epithelium, but are found only within the underlying connective tissue.
Superficial cells ( TYPE I: EPITHELIOD ) – appear larger & epitheliod; abundant cytoplasm,
frequent intra-cellular melanin & tendency to cluster into theques.
Middle portion ( TYPE II: LYMPHOCYTIC- LIKE ) - less cytoplasm, seldom pigmented,
appear like lymphocytes.
Deeper cells ( TYPE III : SPINDLE SHAPED ) - appear elongated; spindle shaped, like
schwann cells or fibroblasts.
Mucosal malignant melanoma
Malignant neoplasm of neural crest derived melanocytic cells.
Uncommon, accounting for less than 1% of head and neck melanomas.
Most commonly occurs in the nasal cavity and paranasal sinuses, but may also
arise in the oral cavity, larynx and pharynx.
Macroscopically, mucosal melanomas are often polypoid and pigmented
Histologically, ulceration is often present, although intact surface epithelium is
usually identifiable in some areas and pagetoid spread of melanoma cells may be
Like cutaneous melanomas, the malignant cells can show a variety of appearances.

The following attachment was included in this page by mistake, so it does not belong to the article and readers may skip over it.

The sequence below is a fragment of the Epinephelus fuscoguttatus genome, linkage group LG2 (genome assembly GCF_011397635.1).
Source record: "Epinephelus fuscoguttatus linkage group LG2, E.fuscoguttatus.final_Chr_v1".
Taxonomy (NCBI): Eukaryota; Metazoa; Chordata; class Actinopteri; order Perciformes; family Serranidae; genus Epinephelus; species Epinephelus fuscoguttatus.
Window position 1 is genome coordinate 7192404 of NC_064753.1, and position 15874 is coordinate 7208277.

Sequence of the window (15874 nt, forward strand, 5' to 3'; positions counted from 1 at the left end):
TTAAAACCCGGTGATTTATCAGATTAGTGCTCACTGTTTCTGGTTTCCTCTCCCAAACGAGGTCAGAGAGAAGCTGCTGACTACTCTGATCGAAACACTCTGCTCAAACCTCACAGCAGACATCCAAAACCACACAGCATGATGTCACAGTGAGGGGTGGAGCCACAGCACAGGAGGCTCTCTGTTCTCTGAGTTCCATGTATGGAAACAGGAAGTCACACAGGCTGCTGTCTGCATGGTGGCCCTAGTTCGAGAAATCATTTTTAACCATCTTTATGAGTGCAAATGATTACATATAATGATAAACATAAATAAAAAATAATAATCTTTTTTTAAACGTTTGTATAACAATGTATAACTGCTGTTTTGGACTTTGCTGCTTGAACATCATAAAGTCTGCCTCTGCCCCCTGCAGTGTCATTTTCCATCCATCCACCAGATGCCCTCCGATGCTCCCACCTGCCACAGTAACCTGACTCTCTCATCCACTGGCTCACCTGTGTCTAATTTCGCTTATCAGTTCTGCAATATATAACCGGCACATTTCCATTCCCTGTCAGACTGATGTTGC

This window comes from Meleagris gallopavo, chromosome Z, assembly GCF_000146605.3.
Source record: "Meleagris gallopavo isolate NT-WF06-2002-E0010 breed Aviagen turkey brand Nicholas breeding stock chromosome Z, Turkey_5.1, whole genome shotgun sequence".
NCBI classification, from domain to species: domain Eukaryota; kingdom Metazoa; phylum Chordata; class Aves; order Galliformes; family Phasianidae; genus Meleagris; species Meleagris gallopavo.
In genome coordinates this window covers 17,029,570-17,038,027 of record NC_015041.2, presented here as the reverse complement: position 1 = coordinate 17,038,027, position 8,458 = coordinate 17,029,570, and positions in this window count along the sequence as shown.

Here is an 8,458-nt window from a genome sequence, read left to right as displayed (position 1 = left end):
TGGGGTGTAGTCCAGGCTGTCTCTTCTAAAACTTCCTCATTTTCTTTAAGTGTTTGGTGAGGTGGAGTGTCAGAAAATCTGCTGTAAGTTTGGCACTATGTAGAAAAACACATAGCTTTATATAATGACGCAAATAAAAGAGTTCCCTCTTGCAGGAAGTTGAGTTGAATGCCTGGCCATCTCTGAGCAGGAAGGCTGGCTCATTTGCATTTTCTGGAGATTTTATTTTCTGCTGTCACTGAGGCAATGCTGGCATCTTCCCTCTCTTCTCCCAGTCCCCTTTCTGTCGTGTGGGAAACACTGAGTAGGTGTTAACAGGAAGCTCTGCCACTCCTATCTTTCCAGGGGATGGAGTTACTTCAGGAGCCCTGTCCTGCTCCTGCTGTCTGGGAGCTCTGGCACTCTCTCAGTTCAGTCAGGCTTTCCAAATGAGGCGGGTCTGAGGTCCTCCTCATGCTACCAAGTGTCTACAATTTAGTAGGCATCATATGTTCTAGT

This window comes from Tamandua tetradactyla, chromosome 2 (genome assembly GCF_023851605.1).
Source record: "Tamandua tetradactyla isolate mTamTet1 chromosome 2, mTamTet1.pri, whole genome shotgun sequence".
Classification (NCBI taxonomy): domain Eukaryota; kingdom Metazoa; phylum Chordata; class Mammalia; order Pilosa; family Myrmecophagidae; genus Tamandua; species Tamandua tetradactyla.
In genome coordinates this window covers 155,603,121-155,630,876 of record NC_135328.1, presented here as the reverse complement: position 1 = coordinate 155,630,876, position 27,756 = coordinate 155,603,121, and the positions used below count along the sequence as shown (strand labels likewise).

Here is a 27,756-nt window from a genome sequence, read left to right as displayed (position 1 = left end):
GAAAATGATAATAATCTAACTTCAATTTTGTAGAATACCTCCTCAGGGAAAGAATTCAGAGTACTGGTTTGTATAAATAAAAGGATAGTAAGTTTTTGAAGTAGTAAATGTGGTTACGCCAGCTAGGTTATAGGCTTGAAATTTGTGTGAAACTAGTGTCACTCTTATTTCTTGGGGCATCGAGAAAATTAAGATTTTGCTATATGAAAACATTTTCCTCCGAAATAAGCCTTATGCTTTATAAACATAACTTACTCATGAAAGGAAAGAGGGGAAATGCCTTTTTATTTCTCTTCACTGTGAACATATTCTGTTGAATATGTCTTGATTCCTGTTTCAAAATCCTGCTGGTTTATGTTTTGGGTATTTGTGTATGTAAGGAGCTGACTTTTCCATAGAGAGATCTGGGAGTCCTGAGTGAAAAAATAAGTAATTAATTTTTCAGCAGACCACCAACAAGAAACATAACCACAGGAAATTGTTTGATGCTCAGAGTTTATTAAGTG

Usually epithelioid or ovoid cells with large nuclei, prominent nucleoli &nuclear
pseudo-inclusions, cytoplasm will be uniformly eosinophilic or clear.
Occasionally, the cells become spindle or desmoplastic in areas..
Desmoplastic melanoma - prominent hyalinized stroma, are amelanotic and often
show perineural invasion.
Nodular fasciitis (Pseudosarcomatous fasciitis)
A benign and reactive fibroblastic growth extending as a solitary nodule from
the superficial fascia into the sub-cutaneous fat and subjacent muscle.
It is closely related to “ proliferative myositis” which occurs in muscle.
Etiology : unknown; trauma ?? Because of the location of the lesions over
bony prominence (angle of the mandible & Zygoma ).
Although considered a reactive condition, recent molecular studies suggests
that the cells are clonal, thus confirms that it is a benign neoplasm.
Trunk &extremities – most commonly involved.
10 % - soft tissues of the head and neck region, usually
presenting as a rapidly enlarging mass.
Rare cases : parotid gland.
Occur in 3- 5th decade of life.
Intra –oral sites: buccal mucosa, tongue and alveolar mucosa
Occur mostly in areas which serve as sites of origin and
insertion of muscles of mastication.
The lesion will be well-delineated but not encapsulated proliferation
of spindle cells inside the lamina propria
A nodular growth contains plump fibroblasts with vesicular nuclei in a haphazard
to storiform arrangement.
Myxoid areas are often found, multinucleated giant cells are occasionally
Found originating from the adjacent muscle or fusion of macrophages.
Spindle shaped cells have large oval nuclei and discrete
Unencapsulated with an infiltrative margin.
The component spindle cells are plump, often pleomorphic and arranged in a